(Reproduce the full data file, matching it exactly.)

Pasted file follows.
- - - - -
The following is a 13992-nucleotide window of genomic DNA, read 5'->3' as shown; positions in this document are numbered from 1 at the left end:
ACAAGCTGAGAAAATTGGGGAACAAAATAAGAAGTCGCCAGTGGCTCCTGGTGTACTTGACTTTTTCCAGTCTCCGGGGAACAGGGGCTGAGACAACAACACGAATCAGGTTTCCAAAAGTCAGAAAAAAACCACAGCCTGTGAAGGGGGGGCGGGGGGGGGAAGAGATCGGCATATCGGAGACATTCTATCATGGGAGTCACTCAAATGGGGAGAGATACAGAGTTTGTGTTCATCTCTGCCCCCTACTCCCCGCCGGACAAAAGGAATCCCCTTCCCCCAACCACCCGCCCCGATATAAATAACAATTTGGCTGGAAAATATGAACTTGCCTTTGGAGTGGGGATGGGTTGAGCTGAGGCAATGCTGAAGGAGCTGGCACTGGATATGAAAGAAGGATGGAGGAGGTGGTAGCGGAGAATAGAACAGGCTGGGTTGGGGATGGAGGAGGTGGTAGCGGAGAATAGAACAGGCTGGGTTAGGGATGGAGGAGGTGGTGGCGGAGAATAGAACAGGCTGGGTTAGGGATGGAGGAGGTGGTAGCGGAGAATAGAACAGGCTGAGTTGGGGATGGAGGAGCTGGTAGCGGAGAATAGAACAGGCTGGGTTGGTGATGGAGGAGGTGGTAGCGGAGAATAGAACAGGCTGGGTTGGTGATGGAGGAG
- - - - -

The following is a 13992-nucleotide window of genomic DNA, read 5'->3' as shown; positions in this document are numbered from 1 at the left end:
ACAAGCTGAGAAAATTGGGGAACAAAATAAGAAGTCGCCAGTGGCTCCTGGTGTACTTGACTTTTTCCAGTCTCCGGGGAACAGGGGCTGAGACAACAACACGAATCAGGTTTCCAAAAGTCAGAAAAAAACCACAGCCTGTGAAGGGGGGGCGGGGGGGGGAAGAGATCGGCATATCGGAGACATTCTATCATGGGAGTCACTCAAATGGGGAGAGATACAGAGTTTGTGTTCATCTCTGCCCCCTACTCCCCGCCGGACAAAAGGAATCCCCTTCCCCCAACCACCCGCCCCGATATAAATAACAATTTGGCTGGAAAATATGAACTTGCCTTTGGAGTGGGGATGGGTTGAGCTGAGGCAATGCTGAAGGAGCTGGCACTGGATATGAAAGAAGGATGGAGGAGGTGGTAGCGGAGAATAGAACAGGCTGGGTTGGGGATGGAGGAGGTGGTAGCGGAGAATAGAACAGGCTGGGTTAGGGATGGAGGAGGTGGTGGCGGAGAATAGAACAGGCTGGGTTAGGGATGGAGGAGGTGGTAGCGGAGAATAGAACAGGCTGAGTTGGGGATGGAGGAGCTGGTAGCGGAGAATAGAACAGGCTGGGTTGGTGATGGAGGAGGTGGTAGCGGAGAATAGAACAGGCTGGGTTGGTGATGGAGGAG